After four long years it’s hard to believe that my time as a high schooler is at its end. Looking back, it seems all I remember are the dragging class periods spent mindlessly staring at a whiteboard, anxiously anticipating the moment when I’d walk across the graduation stage, diploma in one hand, busying the other with handshakes. Now that the time has come for me to close this chapter in my life and open another, I can’t believe that four years went so fast.
For my final article, Ms. Walsh, the newspaper adviser, proposed I write a goodbye letter to high school. However, I am going a slightly different route. Of the many things I involved myself with through my time in high school, no club, program, organization, or extracurricular impacted me quite like my time as a newspaper writer. Therefore, I have chosen to instead write my final goodbye not to Helena High, but to the Nugget Newspaper.
Prior to the introductory journalism course I took sophomore year, I was, for the most part, directionless. I had no idea what interested me besides my personal hobbies and wasn’t sure what to pursue in life. I hadn’t given much thought to writing beyond the few competitions I entered and essays I wrote here and there. It didn’t take long at all before I became hooked on journalism in its variety of forms.
After finding something truly special in the way journalistic creativity allowed me to express myself, I signed up as a writer for the school paper the following year. Never did I expect to find myself as the paper’s Head Editor this year, and the honor continues to humble me up to these final days.
While I’m not sure what it is about journalism and writing for the paper that speaks to me so strongly, I feel as though my life has been changed for the better since its introduction in my life. As the social butterfly I am, conducting interviews has stated my craving for human interaction. I was able to use my people skills to interview both friends and strangers, then make friends of those strangers.
Newspaper also satisfied my yearning to be involved in my surroundings because it gave me a reason to attend events, games, concerts, gatherings, and everything in between. It also gave me an outlet to word vomit all my inner thoughts, concerns, interests, and every other random thought that popped into my chaotic mind. This newspaper gave me a purpose I didn’t know I needed, and I am eternally grateful.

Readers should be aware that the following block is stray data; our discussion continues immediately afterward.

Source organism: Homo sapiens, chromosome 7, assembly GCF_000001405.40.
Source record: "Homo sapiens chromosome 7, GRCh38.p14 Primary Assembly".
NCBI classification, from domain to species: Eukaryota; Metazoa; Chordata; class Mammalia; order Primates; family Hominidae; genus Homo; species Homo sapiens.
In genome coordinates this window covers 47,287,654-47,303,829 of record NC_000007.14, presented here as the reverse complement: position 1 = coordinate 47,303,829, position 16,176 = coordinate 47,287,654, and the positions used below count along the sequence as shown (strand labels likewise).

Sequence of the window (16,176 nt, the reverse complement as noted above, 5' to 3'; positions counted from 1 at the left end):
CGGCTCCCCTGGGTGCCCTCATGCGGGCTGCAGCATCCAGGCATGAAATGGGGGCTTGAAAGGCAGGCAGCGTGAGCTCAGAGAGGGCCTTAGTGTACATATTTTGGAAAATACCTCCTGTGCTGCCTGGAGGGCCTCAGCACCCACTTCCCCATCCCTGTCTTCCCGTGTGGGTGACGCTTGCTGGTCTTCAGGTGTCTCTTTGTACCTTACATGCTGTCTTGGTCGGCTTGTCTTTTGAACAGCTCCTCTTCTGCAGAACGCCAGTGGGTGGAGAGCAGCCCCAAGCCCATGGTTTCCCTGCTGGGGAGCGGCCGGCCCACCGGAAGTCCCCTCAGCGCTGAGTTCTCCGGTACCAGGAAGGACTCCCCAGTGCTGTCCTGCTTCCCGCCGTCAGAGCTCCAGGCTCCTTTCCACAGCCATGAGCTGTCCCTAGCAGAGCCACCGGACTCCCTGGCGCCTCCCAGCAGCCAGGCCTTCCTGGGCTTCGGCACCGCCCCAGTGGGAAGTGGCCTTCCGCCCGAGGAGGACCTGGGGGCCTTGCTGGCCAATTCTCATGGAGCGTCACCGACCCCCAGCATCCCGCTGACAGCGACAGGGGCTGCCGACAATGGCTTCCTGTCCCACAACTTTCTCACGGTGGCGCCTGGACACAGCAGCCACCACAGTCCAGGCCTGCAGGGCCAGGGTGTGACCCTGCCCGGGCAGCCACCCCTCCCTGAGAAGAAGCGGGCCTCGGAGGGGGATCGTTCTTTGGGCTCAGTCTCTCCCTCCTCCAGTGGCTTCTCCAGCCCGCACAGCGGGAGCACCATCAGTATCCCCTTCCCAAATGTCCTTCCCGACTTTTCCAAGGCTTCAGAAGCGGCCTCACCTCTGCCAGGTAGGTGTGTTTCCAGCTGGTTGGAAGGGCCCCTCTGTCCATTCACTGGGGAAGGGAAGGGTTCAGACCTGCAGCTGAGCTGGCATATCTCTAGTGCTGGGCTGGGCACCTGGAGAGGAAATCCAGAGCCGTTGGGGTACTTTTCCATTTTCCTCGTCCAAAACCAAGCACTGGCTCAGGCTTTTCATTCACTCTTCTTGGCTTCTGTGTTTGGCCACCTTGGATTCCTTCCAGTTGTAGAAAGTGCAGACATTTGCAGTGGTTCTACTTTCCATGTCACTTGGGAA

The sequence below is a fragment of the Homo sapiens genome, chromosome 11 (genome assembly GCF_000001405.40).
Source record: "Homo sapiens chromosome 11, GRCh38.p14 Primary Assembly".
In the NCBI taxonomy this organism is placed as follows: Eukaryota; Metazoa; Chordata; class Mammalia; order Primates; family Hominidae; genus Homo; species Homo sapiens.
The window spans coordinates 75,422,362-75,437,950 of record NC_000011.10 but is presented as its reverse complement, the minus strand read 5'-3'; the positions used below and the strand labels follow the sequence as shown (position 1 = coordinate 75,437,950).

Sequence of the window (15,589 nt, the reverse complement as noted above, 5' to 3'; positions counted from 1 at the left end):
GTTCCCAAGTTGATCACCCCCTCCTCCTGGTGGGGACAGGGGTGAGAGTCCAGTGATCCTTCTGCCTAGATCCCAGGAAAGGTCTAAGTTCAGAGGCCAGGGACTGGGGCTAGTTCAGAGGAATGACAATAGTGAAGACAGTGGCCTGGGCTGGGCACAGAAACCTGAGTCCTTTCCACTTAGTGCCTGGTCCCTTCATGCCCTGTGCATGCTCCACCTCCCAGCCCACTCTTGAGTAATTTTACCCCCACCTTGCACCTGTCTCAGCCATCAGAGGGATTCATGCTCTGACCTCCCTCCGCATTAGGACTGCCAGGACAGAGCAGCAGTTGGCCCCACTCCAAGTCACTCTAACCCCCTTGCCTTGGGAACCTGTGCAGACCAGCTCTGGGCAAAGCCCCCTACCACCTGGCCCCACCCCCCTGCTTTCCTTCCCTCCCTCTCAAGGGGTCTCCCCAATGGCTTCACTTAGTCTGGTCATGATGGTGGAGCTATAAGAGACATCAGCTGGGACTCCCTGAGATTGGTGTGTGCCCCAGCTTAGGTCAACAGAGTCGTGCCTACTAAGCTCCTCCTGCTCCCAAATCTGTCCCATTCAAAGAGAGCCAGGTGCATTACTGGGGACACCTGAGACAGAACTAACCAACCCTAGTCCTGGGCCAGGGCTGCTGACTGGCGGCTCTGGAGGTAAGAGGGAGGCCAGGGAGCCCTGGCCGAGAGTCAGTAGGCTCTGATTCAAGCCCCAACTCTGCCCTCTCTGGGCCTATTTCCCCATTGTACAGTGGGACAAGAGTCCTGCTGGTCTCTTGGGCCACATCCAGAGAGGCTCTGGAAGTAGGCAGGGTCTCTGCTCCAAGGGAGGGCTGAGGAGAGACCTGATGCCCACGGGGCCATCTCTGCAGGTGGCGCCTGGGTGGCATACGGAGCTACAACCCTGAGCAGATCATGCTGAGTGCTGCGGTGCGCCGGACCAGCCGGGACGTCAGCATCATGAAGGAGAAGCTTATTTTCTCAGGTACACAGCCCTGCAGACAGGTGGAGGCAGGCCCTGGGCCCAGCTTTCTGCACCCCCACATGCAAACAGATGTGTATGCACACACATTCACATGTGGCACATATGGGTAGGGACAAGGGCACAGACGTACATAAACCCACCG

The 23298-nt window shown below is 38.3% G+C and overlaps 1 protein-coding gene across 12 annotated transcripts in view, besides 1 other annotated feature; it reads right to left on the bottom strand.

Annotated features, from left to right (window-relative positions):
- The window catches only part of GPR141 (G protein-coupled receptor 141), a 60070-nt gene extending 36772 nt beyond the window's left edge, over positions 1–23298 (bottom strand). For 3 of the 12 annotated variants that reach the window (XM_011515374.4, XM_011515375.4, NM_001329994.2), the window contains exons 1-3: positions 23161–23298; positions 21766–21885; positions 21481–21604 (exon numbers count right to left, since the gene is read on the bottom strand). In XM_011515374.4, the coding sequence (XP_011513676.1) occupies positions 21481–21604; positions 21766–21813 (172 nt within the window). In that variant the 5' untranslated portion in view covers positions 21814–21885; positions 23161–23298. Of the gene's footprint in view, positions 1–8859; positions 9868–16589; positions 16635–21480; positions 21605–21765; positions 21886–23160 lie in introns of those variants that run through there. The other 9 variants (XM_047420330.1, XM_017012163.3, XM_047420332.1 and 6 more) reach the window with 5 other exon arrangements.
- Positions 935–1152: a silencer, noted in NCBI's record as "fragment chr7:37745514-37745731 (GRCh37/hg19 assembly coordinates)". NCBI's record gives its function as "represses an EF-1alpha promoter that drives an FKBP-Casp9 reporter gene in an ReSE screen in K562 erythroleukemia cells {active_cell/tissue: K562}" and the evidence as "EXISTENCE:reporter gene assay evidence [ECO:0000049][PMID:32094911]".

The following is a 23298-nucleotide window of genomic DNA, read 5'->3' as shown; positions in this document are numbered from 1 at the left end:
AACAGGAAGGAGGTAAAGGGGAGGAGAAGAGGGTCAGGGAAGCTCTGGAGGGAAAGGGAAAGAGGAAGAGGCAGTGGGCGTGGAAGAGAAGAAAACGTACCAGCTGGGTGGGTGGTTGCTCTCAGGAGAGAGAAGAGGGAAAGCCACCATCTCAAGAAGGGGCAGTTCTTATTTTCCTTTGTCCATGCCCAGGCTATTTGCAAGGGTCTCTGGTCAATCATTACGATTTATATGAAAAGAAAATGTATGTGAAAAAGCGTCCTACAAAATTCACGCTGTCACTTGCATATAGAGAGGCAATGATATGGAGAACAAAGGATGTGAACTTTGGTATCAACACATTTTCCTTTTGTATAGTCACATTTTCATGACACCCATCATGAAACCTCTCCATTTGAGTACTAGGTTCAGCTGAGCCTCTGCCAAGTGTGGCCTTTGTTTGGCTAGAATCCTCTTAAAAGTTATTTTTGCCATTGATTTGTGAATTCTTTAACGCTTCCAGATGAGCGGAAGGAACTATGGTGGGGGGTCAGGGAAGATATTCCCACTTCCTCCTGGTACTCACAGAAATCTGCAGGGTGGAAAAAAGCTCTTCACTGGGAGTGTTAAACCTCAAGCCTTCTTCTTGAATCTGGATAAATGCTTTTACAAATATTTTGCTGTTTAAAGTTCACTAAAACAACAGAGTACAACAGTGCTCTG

If you’ve followed the paper this year, you may have stumbled across a few of my articles. This year I published articles on my personal experiences with the Covid-19 pandemic, like “Mealtime Madness” where I overexaggerated our unfortunately short lunch breaks, “Transportation: Trials, Troubles, and Tribulations” regarding my struggles of riding the bus everyday as a vehicle-less senior, and “Chris’s Christmas Corona Conundrum” where I recapped how weird it is to be trapped in quarantine over holiday break. Maybe you enjoyed my articles that highlighted teachers’ efforts to persevere during this challenging year, like “A Study of Film Study,” “Remote Teaching,” or “A New Challenge.” Or perhaps you tuned in to the 36 entries in “Chris’s Cereal Column.”
Through the years I posted movie, music, and TV show reviews, event coverage and advertisement, student and teacher profiles, and random editorials that literally no one but me would care about at all. Like everything else around us, newspaper class was also affected this past year by the coronavirus scare.
My fellow writers and I can attest that this already challenging year made keeping a continuous flow of quality articles somewhat difficult. Events like dances, sports games, and concerts were either restricted or eliminated altogether, and in-person interviews were nearly impossible to achieve.
Unfortunate circumstances aside, I can honestly say that I am proud to have written as many articles as I did, and even more proud that I did so with so many other great people by my side. We only got to be all together in class for less than three months, but I care a great deal for the fine folks around me.
Annabelle, Emmi, Spencer, Jackie, and Ms. Walsh have all inspired me in so many ways and I’m thankful I got to know them. I am so incredibly proud of all these people, everything they have achieved, and all they will undoubtedly achieve in the future. I know wholeheartedly that every one of them will go on to do great things and I can’t wait to see what they accomplish.
For trivia’s sake, I am currently enrolled at the University of Montana for the upcoming fall semester, with a declared major in journalism. I owe it all to this newspaper, my peers, and the awesome art form that is writing. I’ll greatly miss my time writing for the Nugget, and I have no doubt that even when I’m old and grey, and assuming the internet is still in existence and my elderly brain can figure it out, I will regularly type thenugget.net into my search bar to witness the next generation of writers find their purpose. Goodbye Nugget, you mean a lot to me.